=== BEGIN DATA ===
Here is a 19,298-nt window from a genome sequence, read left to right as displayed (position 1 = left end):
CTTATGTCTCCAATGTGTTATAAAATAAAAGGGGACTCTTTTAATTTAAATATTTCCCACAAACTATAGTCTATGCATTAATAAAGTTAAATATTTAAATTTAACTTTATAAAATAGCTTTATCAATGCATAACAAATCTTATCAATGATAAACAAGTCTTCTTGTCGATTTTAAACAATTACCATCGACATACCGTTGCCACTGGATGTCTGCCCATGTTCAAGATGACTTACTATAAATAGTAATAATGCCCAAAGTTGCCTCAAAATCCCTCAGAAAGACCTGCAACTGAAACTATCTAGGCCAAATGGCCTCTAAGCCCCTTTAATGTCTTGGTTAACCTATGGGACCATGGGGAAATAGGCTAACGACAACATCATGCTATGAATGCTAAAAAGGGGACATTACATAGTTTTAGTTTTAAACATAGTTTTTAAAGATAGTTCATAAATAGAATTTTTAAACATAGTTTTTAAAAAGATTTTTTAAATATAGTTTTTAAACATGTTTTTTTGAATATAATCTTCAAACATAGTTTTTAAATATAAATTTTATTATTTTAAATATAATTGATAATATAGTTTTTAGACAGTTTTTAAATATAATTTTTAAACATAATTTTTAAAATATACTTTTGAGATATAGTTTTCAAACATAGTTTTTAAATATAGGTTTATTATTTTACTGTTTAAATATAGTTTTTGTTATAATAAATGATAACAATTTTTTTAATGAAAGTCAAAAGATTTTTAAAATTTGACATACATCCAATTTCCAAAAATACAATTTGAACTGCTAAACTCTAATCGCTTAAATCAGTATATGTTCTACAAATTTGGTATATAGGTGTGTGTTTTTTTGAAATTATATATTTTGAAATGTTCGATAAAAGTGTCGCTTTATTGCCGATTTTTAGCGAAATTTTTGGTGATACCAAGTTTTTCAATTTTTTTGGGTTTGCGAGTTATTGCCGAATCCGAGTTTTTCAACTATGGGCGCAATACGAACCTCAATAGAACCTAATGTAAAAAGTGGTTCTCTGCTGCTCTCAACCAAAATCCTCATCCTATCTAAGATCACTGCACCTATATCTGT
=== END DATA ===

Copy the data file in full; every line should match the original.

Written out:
Here is a 19,298-nt window from a genome sequence, read left to right as displayed (position 1 = left end):
CTTATGTCTCCAATGTGTTATAAAATAAAAGGGGACTCTTTTAATTTAAATATTTCCCACAAACTATAGTCTATGCATTAATAAAGTTAAATATTTAAATTTAACTTTATAAAATAGCTTTATCAATGCATAACAAATCTTATCAATGATAAACAAGTCTTCTTGTCGATTTTAAACAATTACCATCGACATACCGTTGCCACTGGATGTCTGCCCATGTTCAAGATGACTTACTATAAATAGTAATAATGCCCAAAGTTGCCTCAAAATCCCTCAGAAAGACCTGCAACTGAAACTATCTAGGCCAAATGGCCTCTAAGCCCCTTTAATGTCTTGGTTAACCTATGGGACCATGGGGAAATAGGCTAACGACAACATCATGCTATGAATGCTAAAAAGGGGACATTACATAGTTTTAGTTTTAAACATAGTTTTTAAAGATAGTTCATAAATAGAATTTTTAAACATAGTTTTTAAAAAGATTTTTTAAATATAGTTTTTAAACATGTTTTTTTGAATATAATCTTCAAACATAGTTTTTAAATATAAATTTTATTATTTTAAATATAATTGATAATATAGTTTTTAGACAGTTTTTAAATATAATTTTTAAACATAATTTTTAAAATATACTTTTGAGATATAGTTTTCAAACATAGTTTTTAAATATAGGTTTATTATTTTACTGTTTAAATATAGTTTTTGTTATAATAAATGATAACAATTTTTTTAATGAAAGTCAAAAGATTTTTAAAATTTGACATACATCCAATTTCCAAAAATACAATTTGAACTGCTAAACTCTAATCGCTTAAATCAGTATATGTTCTACAAATTTGGTATATAGGTGTGTGTTTTTTTGAAATTATATATTTTGAAATGTTCGATAAAAGTGTCGCTTTATTGCCGATTTTTAGCGAAATTTTTGGTGATACCAAGTTTTTCAATTTTTTTGGGTTTGCGAGTTATTGCCGAATCCGAGTTTTTCAACTATGGGCGCAATACGAACCTCAATAGAACCTAATGTAAAAAGTGGTTCTCTGCTGCTCTCAACCAAAATCCTCATCCTATCTAAGATCACTGCACCTATATCTGT